Morality plays a major role in the decisions we make in our daily lives. Often times, emotion alters our ability to make coherent choices. In the play "Hamlet", by William Shakespeare, Hamlet encounters difficulty in making decisions as he deals with his nemesis, Claudius. In Act III Hamlet proves to be a cautious and contemplative person through his delay in avenging his father's death.
In Hamlet's first soliloquy, "To be or not to be", Hamlet appears to be governed by reason as he debates whether or not it is one's right to end his or her life. Hamlet begins by weighing out the advantages and disadvantages of existence. In his words, "Whether 'tis nobler in the mind to suffer the slings and arrows of outrageous fortune or to take arms against a sea of troubles, and by opposing end them?"(III.i.57-60). Hamlet is struggling. Living in Misery is a major issue for Hamlet as he copes with the death of his father.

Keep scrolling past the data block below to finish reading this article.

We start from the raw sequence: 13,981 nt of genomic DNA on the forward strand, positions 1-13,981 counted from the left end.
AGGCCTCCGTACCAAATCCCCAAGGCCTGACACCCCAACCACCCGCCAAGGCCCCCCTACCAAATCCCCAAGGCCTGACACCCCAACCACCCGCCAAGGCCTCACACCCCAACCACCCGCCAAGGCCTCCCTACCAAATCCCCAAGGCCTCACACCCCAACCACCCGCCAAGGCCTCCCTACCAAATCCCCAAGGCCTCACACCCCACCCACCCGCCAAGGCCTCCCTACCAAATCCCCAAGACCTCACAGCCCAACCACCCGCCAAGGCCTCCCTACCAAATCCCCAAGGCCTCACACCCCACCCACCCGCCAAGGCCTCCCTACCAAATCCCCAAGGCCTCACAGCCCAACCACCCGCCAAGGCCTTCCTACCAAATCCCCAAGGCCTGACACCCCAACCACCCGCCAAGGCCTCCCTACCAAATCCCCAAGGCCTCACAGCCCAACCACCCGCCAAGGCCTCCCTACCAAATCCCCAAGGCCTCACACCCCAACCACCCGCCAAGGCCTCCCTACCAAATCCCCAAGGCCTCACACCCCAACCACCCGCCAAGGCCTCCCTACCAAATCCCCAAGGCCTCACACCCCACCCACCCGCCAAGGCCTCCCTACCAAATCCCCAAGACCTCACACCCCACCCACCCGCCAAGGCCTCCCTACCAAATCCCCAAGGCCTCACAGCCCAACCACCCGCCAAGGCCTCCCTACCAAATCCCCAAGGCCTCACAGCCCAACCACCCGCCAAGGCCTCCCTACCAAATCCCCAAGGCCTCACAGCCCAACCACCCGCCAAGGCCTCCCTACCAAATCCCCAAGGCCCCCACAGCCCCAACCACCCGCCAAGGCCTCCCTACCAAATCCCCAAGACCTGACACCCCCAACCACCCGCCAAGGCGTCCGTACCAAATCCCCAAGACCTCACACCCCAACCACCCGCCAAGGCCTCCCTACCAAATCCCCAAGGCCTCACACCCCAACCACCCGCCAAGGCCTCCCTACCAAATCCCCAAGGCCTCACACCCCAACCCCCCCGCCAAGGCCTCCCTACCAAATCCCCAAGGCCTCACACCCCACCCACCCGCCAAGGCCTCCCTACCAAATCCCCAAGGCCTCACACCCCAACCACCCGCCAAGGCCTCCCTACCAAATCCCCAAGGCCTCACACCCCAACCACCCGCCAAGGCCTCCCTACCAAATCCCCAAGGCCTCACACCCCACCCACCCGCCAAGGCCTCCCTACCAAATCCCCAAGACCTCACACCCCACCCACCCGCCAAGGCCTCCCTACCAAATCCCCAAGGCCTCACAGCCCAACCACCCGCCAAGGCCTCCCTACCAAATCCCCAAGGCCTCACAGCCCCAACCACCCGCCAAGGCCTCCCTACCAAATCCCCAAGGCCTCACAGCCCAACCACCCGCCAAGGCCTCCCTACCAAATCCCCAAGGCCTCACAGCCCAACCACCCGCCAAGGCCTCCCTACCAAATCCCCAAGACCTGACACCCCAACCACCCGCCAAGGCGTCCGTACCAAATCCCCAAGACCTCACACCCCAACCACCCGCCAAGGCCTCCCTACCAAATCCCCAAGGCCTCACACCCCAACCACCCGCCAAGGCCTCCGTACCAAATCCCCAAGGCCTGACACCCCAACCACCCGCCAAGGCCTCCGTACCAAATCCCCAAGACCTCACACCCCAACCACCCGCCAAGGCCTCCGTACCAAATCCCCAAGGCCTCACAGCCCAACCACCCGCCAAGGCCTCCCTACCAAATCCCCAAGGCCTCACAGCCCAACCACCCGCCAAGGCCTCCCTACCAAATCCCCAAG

From this passage, we are led to believe that Hamlet favors suicide over life. Suicide is an act believed to be punishable by damnation. Similarly, the mystery of life after death presents Hamlet with a fear of the unknown. For these reasons, Hamlet is hesitant and forced to re-analyze the situation. Clearly, Hamlet is engaging in a philosophical dilemma where he uses intellect and logic to seek for an alternative solution to his misery. Hamlet's ethical nature is revealed by his thoughts. All in all, Hamlet is struggling with the knowledge of good and evil.
Likewise, in Hamlet's second soliloquy, Hamlet's inability to kill